Even the fog this morning plays the field,

the dips in the road, like the special effects


of early cinematography:  faint white ether

in the shape of an actor crouched above


a body of snow, as if the soul were nothing more

than forms of water assuming different roles


—steam, lake, scotch-on-the-rocks—solid

at times, liquid or gas at others, which is


exactly what I am passing through at times,

as if matter didn’t matter, as if the pulsing


thwap . . . thwap . . . thwap in my ears is nothing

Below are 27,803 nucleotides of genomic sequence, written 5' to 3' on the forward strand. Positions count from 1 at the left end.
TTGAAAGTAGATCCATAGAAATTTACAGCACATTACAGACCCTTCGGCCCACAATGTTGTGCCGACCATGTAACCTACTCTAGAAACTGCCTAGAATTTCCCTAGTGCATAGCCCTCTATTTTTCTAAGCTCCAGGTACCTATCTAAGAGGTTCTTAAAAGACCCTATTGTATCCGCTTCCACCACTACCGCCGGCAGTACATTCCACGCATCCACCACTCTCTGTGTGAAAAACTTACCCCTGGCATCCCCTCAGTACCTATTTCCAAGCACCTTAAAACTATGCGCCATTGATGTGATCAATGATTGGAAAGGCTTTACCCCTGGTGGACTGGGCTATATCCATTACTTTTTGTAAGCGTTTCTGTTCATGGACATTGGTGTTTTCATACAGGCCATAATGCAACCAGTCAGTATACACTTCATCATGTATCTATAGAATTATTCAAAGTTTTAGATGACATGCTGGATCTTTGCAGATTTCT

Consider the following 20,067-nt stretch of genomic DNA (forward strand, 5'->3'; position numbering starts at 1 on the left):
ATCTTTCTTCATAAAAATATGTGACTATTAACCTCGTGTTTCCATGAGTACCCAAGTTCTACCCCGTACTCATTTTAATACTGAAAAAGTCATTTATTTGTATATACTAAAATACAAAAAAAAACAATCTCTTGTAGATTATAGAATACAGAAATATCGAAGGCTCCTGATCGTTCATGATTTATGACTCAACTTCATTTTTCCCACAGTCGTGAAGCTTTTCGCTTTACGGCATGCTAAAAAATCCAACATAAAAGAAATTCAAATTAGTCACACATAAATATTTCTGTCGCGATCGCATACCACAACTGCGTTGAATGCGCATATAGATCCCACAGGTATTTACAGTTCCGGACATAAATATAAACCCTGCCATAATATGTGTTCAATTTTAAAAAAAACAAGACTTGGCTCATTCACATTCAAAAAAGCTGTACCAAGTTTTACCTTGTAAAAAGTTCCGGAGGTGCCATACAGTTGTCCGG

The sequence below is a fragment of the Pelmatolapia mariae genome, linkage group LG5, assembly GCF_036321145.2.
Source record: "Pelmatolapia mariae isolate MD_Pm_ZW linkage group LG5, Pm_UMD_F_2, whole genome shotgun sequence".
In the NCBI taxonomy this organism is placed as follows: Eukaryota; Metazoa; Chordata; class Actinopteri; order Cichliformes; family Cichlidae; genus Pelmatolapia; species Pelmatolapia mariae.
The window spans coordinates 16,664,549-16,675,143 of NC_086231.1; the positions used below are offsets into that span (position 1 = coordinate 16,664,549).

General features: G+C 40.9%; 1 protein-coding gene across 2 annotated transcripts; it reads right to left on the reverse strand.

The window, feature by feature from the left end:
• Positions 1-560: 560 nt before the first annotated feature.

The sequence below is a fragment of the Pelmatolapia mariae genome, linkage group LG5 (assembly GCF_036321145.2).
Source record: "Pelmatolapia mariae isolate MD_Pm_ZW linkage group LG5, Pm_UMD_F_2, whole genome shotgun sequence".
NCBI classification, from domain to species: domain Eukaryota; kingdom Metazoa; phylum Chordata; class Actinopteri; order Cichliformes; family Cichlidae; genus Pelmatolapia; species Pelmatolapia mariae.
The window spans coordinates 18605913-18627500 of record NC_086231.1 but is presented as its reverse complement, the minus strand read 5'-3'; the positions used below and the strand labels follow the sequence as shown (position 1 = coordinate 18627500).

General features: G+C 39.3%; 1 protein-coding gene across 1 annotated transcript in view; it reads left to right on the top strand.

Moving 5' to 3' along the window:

more than the sound of ice melting off the roof


and splattering with unconscionable regularity

on the vinyl-clad sill of a replacement window.  


Phillip Sterling is the author of the poetry collection And Then Snow and Mutual Shores, a collection of short fiction, In Which Brief Stories Are Told, and four poetry chapbooks: Significant OthersQuatrains; AbeyanceAnd for All This: Poems from Isle Royale. He has served as Artist-in-Residence for both Isle Royale National park and Sleeping Bear Dunes National Lakeshore.